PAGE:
It’s nearly 80 years since Maslow published his theory of human motivation, and a lot has changed since then in our understanding of what motivates people to act.
Behind the scenes, we’ve started working on a new theory of motivation, which we will begin to reveal in the Autumn.
To shape it, we’re asking questions like:
- What is motivation?
- What are the key motivators?
- Can we create a codex of motivators?
- How can they best be grouped?
- What pragmatic tools would help changemakers use motivators to achieve positive social change?
There are different schools of thought when it comes to what motivates action, and they all operate under their own set of assumptions. Economics traditionally assumes that people act rationally to achieve personal benefit, for instance. While politics traditionally assumes that people vote for short-term personal benefits. And when Maslow shared his theory of human motivation in 1943, he talked about motivation in the context of human needs.
We know now, however, that a lot of the decisions we make are influenced by biases, heuristics and fallacies, and us humans are not always able to act rationally or in our best interest. There are also intrinsic motivators like the warm glow we get from buying a sandwich for someone who needs it, or the satisfaction of integrity and knowing you’ve acted in the interest of the greater good.
It’s perhaps also worth noting that need does not necessarily equate to motivation. While I know that I need to exercise, for instance, I’m instead more motivated by the intellectual stimulation I get from watching ‘The Real Housewives of Beverly Hills’ – a pastime that I think we can all agree (Maslow included) is not a need.
To make sure we’re all on the same page and understanding what we mean when we talk about motivation, it helps if we bring things back to basics.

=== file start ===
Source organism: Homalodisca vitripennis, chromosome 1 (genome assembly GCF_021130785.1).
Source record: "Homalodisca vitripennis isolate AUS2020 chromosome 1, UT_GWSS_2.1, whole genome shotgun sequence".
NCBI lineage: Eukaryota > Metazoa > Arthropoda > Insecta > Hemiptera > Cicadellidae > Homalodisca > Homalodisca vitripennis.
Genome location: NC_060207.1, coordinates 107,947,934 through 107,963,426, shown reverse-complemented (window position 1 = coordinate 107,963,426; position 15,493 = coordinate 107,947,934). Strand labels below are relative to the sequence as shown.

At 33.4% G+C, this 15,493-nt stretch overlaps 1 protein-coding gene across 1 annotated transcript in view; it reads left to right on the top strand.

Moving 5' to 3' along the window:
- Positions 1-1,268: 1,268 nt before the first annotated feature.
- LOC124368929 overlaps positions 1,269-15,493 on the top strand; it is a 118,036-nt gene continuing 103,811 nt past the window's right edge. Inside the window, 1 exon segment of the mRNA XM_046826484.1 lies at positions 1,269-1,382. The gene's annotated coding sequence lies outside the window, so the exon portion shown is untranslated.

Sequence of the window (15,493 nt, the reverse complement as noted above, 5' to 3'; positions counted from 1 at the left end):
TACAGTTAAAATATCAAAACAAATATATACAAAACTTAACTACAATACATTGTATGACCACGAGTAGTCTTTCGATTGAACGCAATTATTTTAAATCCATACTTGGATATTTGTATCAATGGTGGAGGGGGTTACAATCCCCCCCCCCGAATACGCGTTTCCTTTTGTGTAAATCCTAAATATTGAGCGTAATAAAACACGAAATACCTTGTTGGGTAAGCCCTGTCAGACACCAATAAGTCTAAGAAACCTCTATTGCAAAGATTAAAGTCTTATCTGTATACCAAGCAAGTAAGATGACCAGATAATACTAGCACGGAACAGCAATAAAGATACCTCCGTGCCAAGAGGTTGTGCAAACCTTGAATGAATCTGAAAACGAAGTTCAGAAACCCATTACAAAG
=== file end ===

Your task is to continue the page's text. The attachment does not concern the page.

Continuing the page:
Motivation (noun): A reason or reasons for
wanting to act or behave in a particular way.
When we’re identifying motives, we’re asking ourselves “what is it that makes someone want to do something?”
Our current assumptions when it comes to motivation are as follows:
- Assumption #1: Motivation is dependent on context. Different people are motivated to act or behave differently by different things in different contexts.
- Assumption #2: Motivation is not fixed. The same person might be motivated by different things and in different ways to do different things, and in different contexts, and at different times.
- Assumption #3: Motivations (much like ogres and onions) have layers. The first reason someone gives for doing something is unlikely to be the core reason for them doing it, and like an annoying four-year-old we can try to identify the core motivators by continually asking why. We believe motivating factors can be grouped into nexuses, and that those nexuses are interconnected and layered.
Building on Assumption #3, in the coming months we’ll be starting to pull together a codex of motivators. If you’re interested in being a founding contributor, please do get in touch and share your thoughts. And if you want to be the first to hear about our work in this space, you can sign up to join our mailing list below.
Be a MOVIE star
In the meantime, you might find it helpful to know how we believe motivation fits into the behaviour change formula. We call it the MOVIE model of behaviour change, and it’s designed to improve the effectiveness of your behaviour change interventions. It’s an equation:
Motivation + Visibility + Ease-to-act = Effective behaviour change interventions
In practice this means you need to be motivated to act (ideally in the moment you want to do it), the desired behaviour needs to be visible to you (again, ideally in the moment you want to do it), and the action needs to be as easy as possible. Ideally, easier to do than not do.
In September, we’ll be exploring motivation at the World Social Marketing Conference in Brighton – let us know if you’re attending! And if you’d like to chat about anything related to designing and implementing behaviour change interventions, please drop me a line at firstname.lastname@example.org.